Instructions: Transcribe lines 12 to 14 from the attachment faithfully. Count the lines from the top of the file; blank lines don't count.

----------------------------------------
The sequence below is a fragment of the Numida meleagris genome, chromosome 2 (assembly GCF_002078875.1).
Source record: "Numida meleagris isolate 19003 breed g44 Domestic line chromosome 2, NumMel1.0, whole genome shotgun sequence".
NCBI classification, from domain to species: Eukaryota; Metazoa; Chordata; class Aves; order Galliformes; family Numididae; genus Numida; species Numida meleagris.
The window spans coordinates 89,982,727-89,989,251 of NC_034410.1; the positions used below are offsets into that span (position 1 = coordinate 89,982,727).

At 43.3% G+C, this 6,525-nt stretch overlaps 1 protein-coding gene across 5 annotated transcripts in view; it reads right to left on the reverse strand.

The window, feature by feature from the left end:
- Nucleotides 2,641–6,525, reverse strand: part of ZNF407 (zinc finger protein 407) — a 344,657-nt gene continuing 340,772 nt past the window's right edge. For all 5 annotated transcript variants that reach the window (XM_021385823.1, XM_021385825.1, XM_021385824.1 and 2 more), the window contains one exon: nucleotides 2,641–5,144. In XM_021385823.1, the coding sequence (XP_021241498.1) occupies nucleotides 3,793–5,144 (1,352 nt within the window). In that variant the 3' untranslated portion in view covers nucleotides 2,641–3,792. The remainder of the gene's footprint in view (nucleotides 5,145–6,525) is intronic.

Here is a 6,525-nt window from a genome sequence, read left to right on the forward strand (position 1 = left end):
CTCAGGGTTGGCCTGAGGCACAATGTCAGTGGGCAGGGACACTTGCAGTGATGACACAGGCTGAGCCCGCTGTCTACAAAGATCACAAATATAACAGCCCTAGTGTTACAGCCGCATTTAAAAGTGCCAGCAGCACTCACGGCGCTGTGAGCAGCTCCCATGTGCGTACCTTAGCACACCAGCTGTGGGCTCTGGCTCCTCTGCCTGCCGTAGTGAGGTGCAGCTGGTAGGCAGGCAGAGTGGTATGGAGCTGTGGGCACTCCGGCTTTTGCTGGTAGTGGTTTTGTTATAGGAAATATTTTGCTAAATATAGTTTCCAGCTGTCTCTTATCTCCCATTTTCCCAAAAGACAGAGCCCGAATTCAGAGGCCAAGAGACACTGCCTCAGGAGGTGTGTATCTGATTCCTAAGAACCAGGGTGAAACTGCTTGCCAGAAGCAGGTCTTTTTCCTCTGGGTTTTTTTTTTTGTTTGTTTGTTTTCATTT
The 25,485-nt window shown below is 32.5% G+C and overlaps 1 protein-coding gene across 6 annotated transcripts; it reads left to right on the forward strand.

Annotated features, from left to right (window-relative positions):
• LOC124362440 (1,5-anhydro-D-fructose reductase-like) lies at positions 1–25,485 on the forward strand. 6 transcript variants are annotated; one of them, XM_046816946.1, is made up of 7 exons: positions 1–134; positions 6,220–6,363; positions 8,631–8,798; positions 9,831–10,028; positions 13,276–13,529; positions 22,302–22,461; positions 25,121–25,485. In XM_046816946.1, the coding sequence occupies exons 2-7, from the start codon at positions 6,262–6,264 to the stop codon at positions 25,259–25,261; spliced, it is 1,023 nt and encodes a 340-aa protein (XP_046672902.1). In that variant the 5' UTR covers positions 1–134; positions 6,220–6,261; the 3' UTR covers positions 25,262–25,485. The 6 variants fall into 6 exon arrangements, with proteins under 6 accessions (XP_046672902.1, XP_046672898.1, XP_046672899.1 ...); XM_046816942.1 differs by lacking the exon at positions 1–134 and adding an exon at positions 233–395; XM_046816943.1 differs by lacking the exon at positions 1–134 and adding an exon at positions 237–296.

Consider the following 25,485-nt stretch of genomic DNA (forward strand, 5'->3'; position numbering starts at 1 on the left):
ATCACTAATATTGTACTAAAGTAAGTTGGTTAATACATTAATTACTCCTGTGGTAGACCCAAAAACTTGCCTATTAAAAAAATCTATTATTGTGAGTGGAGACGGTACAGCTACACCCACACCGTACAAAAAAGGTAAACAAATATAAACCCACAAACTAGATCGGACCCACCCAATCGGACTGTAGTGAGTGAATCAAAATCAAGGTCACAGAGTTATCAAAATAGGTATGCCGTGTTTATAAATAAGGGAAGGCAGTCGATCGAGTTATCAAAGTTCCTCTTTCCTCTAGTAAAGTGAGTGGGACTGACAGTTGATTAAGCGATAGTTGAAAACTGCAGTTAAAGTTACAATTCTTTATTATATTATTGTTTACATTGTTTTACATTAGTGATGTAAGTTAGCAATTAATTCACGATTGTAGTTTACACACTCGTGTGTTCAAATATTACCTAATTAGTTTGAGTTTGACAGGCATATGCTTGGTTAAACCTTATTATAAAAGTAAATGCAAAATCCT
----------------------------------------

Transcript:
• LOC124362440 (1,5-anhydro-D-fructose reductase-like) lies at positions 1–25,485 on the forward strand. 6 transcript variants are annotated; one of them, XM_046816946.1, is made up of 7 exons: positions 1–134; positions 6,220–6,363; positions 8,631–8,798; positions 9,831–10,028; positions 13,276–13,529; positions 22,302–22,461; positions 25,121–25,485. In XM_046816946.1, the coding sequence occupies exons 2-7, from the start codon at positions 6,262–6,264 to the stop codon at positions 25,259–25,261; spliced, it is 1,023 nt and encodes a 340-aa protein (XP_046672902.1). In that variant the 5' UTR covers positions 1–134; positions 6,220–6,261; the 3' UTR covers positions 25,262–25,485. The 6 variants fall into 6 exon arrangements, with proteins under 6 accessions (XP_046672902.1, XP_046672898.1, XP_046672899.1 ...); XM_046816942.1 differs by lacking the exon at positions 1–134 and adding an exon at positions 233–395; XM_046816943.1 differs by lacking the exon at positions 1–134 and adding an exon at positions 237–296.

Consider the following 25,485-nt stretch of genomic DNA (forward strand, 5'->3'; position numbering starts at 1 on the left):
ATCACTAATATTGTACTAAAGTAAGTTGGTTAATACATTAATTACTCCTGTGGTAGACCCAAAAACTTGCCTATTAAAAAAATCTATTATTGTGAGTGGAGACGGTACAGCTACACCCACACCGTACAAAAAAGGTAAACAAATATAAACCCACAAACTAGATCGGACCCACCCAATCGGACTGTAGTGAGTGAATCAAAATCAAGGTCACAGAGTTATCAAAATAGGTATGCCGTGTTTATAAATAAGGGAAGGCAGTCGATCGAGTTATCAAAGTTCCTCTTTCCTCTAGTAAAGTGAGTGGGACTGACAGTTGATTAAGCGATAGTTGAAAACTGCAGTTAAAGTTACAATTCTTTATTATATTATTGTTTACATTGTTTTACATTAGTGATGTAAGTTAGCAATTAATTCACGATTGTAGTTTACACACTCGTGTGTTCAAATATTACCTAATTAGTTTGAGTTTGACAGGCATATGCTTGGTTAAACCTTATTATAAAAGTAAATGCAAAATCCT